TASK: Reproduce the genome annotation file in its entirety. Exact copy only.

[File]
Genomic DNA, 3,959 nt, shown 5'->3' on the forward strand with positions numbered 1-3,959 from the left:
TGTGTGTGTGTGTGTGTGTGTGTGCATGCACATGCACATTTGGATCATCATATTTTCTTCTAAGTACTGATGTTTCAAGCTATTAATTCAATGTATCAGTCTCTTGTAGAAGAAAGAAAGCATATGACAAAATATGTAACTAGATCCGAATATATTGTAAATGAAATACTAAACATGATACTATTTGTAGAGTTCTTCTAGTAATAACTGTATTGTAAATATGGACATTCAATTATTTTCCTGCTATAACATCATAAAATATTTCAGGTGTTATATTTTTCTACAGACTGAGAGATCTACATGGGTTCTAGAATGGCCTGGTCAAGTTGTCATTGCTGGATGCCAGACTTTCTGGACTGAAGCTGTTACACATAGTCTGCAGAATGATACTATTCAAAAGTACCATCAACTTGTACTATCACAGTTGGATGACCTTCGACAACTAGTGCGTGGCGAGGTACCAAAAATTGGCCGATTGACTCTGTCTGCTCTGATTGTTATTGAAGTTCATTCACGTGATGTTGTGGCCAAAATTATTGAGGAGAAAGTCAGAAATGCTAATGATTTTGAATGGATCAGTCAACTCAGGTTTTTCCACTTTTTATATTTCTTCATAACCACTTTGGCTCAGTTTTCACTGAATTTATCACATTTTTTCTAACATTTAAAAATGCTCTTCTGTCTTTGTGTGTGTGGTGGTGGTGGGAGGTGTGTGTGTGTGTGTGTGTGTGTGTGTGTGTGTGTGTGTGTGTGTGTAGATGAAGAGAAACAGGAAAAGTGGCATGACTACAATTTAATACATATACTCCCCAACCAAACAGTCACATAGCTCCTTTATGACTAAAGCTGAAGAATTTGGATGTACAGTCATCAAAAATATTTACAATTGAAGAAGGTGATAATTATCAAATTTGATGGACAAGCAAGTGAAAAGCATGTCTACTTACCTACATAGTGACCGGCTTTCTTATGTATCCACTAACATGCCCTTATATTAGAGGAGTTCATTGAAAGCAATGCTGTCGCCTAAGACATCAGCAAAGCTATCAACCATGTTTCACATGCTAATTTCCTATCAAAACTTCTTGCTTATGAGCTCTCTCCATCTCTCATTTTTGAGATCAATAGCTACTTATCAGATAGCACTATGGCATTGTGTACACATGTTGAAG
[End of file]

Genomic DNA, 3,959 nt, shown 5'->3' on the forward strand with positions numbered 1-3,959 from the left:
TGTGTGTGTGTGTGTGTGTGTGTGCATGCACATGCACATTTGGATCATCATATTTTCTTCTAAGTACTGATGTTTCAAGCTATTAATTCAATGTATCAGTCTCTTGTAGAAGAAAGAAAGCATATGACAAAATATGTAACTAGATCCGAATATATTGTAAATGAAATACTAAACATGATACTATTTGTAGAGTTCTTCTAGTAATAACTGTATTGTAAATATGGACATTCAATTATTTTCCTGCTATAACATCATAAAATATTTCAGGTGTTATATTTTTCTACAGACTGAGAGATCTACATGGGTTCTAGAATGGCCTGGTCAAGTTGTCATTGCTGGATGCCAGACTTTCTGGACTGAAGCTGTTACACATAGTCTGCAGAATGATACTATTCAAAAGTACCATCAACTTGTACTATCACAGTTGGATGACCTTCGACAACTAGTGCGTGGCGAGGTACCAAAAATTGGCCGATTGACTCTGTCTGCTCTGATTGTTATTGAAGTTCATTCACGTGATGTTGTGGCCAAAATTATTGAGGAGAAAGTCAGAAATGCTAATGATTTTGAATGGATCAGTCAACTCAGGTTTTTCCACTTTTTATATTTCTTCATAACCACTTTGGCTCAGTTTTCACTGAATTTATCACATTTTTTCTAACATTTAAAAATGCTCTTCTGTCTTTGTGTGTGTGGTGGTGGTGGGAGGTGTGTGTGTGTGTGTGTGTGTGTGTGTGTGTGTGTGTGTGTGTGTGTAGATGAAGAGAAACAGGAAAAGTGGCATGACTACAATTTAATACATATACTCCCCAACCAAACAGTCACATAGCTCCTTTATGACTAAAGCTGAAGAATTTGGATGTACAGTCATCAAAAATATTTACAATTGAAGAAGGTGATAATTATCAAATTTGATGGACAAGCAAGTGAAAAGCATGTCTACTTACCTACATAGTGACCGGCTTTCTTATGTATCCACTAACATGCCCTTATATTAGAGGAGTTCATTGAAAGCAATGCTGTCGCCTAAGACATCAGCAAAGCTATCAACCATGTTTCACATGCTAATTTCCTATCAAAACTTCTTGCTTATGAGCTCTCTCCATCTCTCATTTTTGAGATCAATAGCTACTTATCAGATAGCACTATGGCATTGTGTACACATGTTGAAG